April 20, 2012

04/20/2008: Pushed [and] Pelted

I confess to you that I have little memories of this day 4 years ago; I have copies of the consent forms I signed for surgery and UNOS [and] a CaringBridge post written by my husband @ 1250pm.

Yet, I am told that I was fully engaged in every discussion, every decision, including the decision to press forward with heart transplantation, to be submerged into a medically-induced coma [and] placed on Extra-Corporeal Membraneous Oxygenation [ECMO, bedside bypass] to allow my heart to REST.

There was no heart available, nor was anyone holding out great hope that  a heart would become available within the 14 day window the  ECMO provided, especially given that the average wait time was 2 months at that time [and] each day of ECMO held more risk than the day before [it]. Nevertheless, ECMO was the ONLY bridge available to me.

Goodbyes which felt like forever goodbyes were exchanged with father, my husband, and our just-turned-5-year-old son, before  I crossed the threshold of the OR into the gifted hands of Gonzalo Gonzalez-Stawinski, MD @ the Cleveland Clinic.

Consider [my] personal adaptation of words written by Robert Frost:

“Adria to chest radiation said,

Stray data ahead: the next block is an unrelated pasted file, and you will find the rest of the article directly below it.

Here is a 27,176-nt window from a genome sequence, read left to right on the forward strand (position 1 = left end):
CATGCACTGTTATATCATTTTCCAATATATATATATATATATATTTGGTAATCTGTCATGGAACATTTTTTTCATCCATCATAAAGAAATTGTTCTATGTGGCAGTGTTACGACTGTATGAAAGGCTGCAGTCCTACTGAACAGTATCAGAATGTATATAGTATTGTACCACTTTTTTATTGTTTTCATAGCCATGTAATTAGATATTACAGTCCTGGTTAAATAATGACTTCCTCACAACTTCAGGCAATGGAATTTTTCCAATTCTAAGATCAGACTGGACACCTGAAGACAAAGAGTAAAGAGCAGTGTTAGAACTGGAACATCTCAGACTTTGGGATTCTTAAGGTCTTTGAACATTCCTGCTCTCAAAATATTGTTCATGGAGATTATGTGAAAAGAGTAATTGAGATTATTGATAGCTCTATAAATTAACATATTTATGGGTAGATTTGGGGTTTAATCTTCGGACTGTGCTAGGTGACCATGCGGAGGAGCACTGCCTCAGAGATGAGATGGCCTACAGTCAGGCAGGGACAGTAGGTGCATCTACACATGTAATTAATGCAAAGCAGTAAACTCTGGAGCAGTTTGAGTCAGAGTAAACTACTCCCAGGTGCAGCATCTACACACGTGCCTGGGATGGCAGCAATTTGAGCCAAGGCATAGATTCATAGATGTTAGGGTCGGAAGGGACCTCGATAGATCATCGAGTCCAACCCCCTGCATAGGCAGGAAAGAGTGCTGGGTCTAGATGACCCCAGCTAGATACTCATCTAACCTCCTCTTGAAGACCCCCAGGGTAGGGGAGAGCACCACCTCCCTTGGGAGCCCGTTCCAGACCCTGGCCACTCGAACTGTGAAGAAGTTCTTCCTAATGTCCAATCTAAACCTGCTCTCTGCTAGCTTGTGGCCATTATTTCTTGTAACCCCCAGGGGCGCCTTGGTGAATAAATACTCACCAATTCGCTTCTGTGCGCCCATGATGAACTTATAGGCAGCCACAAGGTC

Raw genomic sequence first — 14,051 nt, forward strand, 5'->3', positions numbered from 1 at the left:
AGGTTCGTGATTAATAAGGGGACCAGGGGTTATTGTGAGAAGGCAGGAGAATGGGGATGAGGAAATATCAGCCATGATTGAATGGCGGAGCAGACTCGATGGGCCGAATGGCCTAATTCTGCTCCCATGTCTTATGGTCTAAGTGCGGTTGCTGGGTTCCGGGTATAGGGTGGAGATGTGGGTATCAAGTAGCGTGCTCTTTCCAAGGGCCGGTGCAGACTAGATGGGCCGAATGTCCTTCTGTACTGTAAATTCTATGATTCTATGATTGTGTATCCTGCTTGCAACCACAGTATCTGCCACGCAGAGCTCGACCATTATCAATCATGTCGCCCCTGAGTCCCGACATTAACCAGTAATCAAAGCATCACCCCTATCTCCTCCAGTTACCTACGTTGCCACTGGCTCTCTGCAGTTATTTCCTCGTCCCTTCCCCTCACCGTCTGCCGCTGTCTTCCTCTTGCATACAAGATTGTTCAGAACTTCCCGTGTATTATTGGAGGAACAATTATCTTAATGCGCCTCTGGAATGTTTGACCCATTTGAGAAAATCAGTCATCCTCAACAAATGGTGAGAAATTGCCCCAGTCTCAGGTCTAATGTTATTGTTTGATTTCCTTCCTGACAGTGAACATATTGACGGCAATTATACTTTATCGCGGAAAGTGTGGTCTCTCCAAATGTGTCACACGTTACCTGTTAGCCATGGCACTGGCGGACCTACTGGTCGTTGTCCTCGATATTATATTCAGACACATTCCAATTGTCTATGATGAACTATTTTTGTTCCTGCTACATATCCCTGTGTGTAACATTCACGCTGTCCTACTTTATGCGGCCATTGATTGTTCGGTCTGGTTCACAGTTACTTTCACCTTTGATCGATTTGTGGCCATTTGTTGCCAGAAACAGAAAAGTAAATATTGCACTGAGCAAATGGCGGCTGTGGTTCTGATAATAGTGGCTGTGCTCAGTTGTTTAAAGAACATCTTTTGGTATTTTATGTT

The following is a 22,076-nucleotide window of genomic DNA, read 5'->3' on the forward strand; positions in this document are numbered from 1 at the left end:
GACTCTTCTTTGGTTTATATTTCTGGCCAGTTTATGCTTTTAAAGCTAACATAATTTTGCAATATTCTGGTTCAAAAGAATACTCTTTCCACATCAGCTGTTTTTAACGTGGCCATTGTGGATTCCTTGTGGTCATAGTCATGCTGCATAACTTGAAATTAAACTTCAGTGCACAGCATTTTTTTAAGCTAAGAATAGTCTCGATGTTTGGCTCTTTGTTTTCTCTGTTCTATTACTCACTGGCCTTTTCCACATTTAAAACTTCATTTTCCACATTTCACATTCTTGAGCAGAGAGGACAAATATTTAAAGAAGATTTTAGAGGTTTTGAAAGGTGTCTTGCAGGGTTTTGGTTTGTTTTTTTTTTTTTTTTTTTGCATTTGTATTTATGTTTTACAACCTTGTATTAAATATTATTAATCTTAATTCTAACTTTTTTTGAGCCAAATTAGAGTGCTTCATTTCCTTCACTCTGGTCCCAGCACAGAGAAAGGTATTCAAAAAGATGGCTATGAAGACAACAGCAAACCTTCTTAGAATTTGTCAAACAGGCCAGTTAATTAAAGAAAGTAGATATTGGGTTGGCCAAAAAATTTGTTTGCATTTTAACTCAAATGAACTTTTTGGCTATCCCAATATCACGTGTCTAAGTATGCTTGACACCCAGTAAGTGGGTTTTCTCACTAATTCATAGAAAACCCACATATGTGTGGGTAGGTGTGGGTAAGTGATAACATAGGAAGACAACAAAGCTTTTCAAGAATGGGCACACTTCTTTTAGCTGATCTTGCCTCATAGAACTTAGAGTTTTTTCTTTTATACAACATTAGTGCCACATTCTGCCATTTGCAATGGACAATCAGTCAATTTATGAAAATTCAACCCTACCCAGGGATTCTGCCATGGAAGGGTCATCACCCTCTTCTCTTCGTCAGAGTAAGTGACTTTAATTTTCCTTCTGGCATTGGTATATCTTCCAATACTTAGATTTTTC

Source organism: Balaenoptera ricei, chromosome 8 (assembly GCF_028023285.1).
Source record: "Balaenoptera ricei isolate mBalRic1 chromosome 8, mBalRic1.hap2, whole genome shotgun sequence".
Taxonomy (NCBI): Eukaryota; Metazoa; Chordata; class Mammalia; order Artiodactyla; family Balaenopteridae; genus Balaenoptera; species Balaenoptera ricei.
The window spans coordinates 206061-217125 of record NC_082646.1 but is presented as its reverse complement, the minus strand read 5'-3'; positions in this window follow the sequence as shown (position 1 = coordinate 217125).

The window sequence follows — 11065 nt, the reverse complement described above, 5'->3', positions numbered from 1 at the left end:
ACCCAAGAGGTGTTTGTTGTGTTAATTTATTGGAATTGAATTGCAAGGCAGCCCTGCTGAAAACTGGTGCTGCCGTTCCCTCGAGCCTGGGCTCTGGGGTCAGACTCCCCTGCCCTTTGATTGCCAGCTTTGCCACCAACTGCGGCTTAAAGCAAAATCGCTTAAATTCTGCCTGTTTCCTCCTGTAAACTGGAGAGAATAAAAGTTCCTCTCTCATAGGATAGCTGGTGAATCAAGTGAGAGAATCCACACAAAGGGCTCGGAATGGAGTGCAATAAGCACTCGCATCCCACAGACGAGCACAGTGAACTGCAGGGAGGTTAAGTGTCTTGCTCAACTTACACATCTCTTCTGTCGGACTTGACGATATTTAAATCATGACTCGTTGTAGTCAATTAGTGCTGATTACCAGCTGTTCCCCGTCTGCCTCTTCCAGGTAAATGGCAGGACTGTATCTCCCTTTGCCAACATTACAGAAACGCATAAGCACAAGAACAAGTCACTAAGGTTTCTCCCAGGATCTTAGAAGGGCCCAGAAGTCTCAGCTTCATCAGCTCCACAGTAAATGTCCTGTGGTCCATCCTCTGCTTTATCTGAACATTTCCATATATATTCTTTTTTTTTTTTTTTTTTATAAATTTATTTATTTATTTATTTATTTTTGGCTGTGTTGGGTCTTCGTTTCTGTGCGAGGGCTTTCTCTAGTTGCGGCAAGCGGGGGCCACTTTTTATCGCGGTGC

‘you push [and] I’ll pelt.’

They so smote the cancer

that the person actually knelt, buckled 

and lay bent, but not dead.

I know how the person felt.”

My story is cancer story at heart; a story of a child-now-young-adult surviving a childhood cancer [Ewing’s Sarcoma] by means of chest radiation and multi-agent chemotherapy [Vincristine, Adriamycin, Cytoxan, and Actinomycin-D], full marriage to my college sweetheart, and mom to our beautiful son, and an active pediatric oncology nurse practitioner.

Along about the business of living, I developed anthracycline-induced cardiomyopathy heart failure. The cardiomyopathy was the direct result of the combination of radiation and the anthracycline used to successfully treat my cancer: it’s a fact, nothing more, nothing less. In my particular case, I required heart transplantation which I received on 04/21/2008.

Some have said to me how tragic. I respond, “Certainly not easy, but definitely not tragic. Tragic doesn’t bend, it breaks.”

My LIFE has been [and] continues to be OVER the TOP FULL, RICH,  and PURPOSE-Driven beyond my imagination-gone-wild.

My story is but one of MANY that we @ MHYH would like to pull together in order to establish an effective grassroots efforts that will cause the oncology and cardiology worlds to drop the artificial divide they’ve erected between them; scale it and join efforts that will benefit every individual survivor of cancer.

Please contact me at sdzhappy@gmail.com if you would like to learn more or if you know someone currently facing heart failure for reasons outlines above, please let them know about our mission. We as a group MUST be a part of the development of a model of care that addresses root causes and not mere symptoms.

Join us we’d love to have you alongside us as THIS is about ALL of US TOGETHER!



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